The Access Denied report also finds that some government departments have far lower FOI disclosure rates than others, with the Cabinet Office among the worst offenders, along with the Foreign Office and the Department for International Trade.

Transparency campaigners say “urgent action is required” and that there needs to be a “sea change in attitudes towards FOI within Whitehall to avoid it spiralling it into an accountability black hole”.


Continue Reading2020 was worst year on record for UK government secrecy

Cameron, Clegg and Ed sneak in a snoopers’ charter by the back door

A snoopers’ charter by the backdoor: One day until Drip is forced through

by Ian Dunt

Privacy campaigners are frantically trying to brief MPs about the implications of the data retention and investigatory powers bill (Drip), before it is forced through all of its Commons stages tomorrow.

The more experts look at the bill, the more convinced they’ve become that it provides authorities with the spine of the snoopers’ charter, but without any of the public debate or parliamentary scrutiny which were supposed to accompany it.

The charter – known as the draft communications bill before it was killed off – would have forced internet service providers and mobile operators to keep details of their customers’ behaviour for 12 months.

Analysis of Drip, which was supposed to only extend the government’s current powers for another two years, suggests it forces through many of those requirements on internet firms without any of the political outrage which derailed the earlier effort.

Clause four of the bill appears to extend Ripa – the Regulation of Investigatory Powers Act (basically Britain’s Patriot Act) – so that the UK government can impose severe penalties on companies overseas that refuse to comply with interception warrants. It also lays out situations in which they may be required to maintain permanent interception capacity.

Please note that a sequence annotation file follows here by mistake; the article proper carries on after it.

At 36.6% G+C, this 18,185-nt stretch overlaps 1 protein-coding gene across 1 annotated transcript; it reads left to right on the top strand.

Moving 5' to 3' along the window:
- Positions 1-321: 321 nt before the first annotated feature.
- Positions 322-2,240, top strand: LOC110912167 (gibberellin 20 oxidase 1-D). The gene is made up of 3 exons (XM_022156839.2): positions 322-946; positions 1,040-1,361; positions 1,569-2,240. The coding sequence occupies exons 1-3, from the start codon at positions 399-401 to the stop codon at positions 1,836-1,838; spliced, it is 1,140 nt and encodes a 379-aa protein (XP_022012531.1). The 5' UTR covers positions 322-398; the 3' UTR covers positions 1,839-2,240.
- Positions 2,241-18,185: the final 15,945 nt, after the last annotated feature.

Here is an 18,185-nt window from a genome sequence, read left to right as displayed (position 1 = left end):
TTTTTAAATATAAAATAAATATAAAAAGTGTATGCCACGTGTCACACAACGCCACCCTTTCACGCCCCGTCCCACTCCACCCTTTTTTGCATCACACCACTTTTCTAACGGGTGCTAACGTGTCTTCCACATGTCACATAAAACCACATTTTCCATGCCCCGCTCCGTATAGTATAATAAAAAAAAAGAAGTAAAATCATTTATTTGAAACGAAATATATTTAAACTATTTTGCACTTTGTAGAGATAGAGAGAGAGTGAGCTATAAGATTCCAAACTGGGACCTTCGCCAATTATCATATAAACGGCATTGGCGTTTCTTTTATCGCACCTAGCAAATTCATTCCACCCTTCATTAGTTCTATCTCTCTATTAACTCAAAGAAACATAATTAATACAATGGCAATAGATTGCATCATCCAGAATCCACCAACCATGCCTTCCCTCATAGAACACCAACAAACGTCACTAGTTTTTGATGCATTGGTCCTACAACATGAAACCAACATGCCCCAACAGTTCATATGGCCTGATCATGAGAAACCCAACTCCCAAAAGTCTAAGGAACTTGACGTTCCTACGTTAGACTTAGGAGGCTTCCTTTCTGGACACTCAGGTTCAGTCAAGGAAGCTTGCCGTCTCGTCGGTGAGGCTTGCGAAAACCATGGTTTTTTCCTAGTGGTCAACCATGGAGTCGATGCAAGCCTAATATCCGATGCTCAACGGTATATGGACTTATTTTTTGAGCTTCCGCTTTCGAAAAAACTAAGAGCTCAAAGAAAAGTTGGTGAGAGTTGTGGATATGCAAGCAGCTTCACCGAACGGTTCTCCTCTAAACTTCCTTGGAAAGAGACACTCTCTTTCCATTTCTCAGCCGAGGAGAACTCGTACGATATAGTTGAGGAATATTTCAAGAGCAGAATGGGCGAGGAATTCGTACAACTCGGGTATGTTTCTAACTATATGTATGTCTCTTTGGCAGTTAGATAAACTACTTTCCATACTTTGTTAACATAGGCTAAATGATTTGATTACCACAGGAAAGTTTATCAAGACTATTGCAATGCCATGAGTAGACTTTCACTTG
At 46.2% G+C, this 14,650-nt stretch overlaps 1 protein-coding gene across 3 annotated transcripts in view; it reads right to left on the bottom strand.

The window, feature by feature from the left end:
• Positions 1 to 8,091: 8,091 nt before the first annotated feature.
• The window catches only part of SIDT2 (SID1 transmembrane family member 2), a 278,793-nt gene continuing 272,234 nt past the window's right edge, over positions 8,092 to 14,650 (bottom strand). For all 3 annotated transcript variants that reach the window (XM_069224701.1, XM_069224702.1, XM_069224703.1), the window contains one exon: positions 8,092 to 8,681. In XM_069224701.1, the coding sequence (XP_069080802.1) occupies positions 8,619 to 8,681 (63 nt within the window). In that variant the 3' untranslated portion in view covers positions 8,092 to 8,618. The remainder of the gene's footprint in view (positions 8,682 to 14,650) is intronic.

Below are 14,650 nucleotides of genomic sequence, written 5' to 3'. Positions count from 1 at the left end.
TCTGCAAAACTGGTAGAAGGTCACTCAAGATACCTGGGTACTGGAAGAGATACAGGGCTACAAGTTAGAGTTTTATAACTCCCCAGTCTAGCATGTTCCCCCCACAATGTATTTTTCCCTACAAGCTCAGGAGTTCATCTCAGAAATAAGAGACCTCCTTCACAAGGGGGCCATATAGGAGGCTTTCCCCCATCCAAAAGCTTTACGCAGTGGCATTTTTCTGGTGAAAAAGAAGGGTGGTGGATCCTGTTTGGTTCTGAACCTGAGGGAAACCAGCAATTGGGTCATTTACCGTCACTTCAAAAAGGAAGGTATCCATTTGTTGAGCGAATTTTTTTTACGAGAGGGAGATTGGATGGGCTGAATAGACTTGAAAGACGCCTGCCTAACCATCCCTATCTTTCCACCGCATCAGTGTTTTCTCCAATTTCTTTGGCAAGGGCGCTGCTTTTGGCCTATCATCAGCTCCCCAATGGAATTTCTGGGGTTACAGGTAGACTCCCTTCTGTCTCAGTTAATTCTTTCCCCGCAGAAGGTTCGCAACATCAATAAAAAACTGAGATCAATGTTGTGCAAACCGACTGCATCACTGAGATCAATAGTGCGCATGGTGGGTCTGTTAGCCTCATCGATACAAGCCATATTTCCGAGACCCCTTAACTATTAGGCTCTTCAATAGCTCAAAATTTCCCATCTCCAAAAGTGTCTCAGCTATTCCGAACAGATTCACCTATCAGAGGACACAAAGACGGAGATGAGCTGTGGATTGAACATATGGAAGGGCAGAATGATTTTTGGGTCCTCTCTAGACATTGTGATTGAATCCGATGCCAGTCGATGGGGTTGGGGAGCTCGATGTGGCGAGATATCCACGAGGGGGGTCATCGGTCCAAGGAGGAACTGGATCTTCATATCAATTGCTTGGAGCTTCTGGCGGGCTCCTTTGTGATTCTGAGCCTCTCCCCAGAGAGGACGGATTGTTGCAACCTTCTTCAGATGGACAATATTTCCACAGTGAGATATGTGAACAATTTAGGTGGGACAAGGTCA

Clause five then provides a new definition of “telecommunications service”, which includes companies offering internet-based services. That seems to drag services like Gmail and Hotmail into the law, and very probably social media sites like Facebook too.

The government insists the extraterritoriality clause merely makes explicit what was previously implicit. It’s tosh. As the explanatory notes for the legislation – released very quietly on Friday night – make clear, overseas telecommunications companies did not believe they were necessarily under Ripa’s jurisdiction.

“Regarding the amendments to Ripa, in view of the suggestion by overseas telecommunications service providers that the extra-territorial effect of Ripa is unclear, it is considered necessary to amend the legislation to put the issue beyond doubt,” it reads.

“This includes clarifying the definition of a ‘telecommunications service’ to ensure the full range of telecommunications services available to customers in the United Kingdom are included in the definition.”

David Cameron, Nick Clegg and Ed Miliband insist Drip merely extends their current powers for two years. That’s nonsense. These two clauses, which have nothing to do with the purported aim of the bill, provide the spine of the snoopers’ charter.

They also appear to provide a legal basis for programmes like Tempora, the project revealed by Edward Snowden to allow GCHQ to tap into transatlantic fibre-optic cables and stored data.

Notably, Privacy International, Liberty and others are taking the government to a tribunal this week on whether Tempora is legal, even though the government won’t even admit its existence. Drip could make the tribunal ruling irrelevant.

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Continue ReadingCameron, Clegg and Ed sneak in a snoopers’ charter by the back door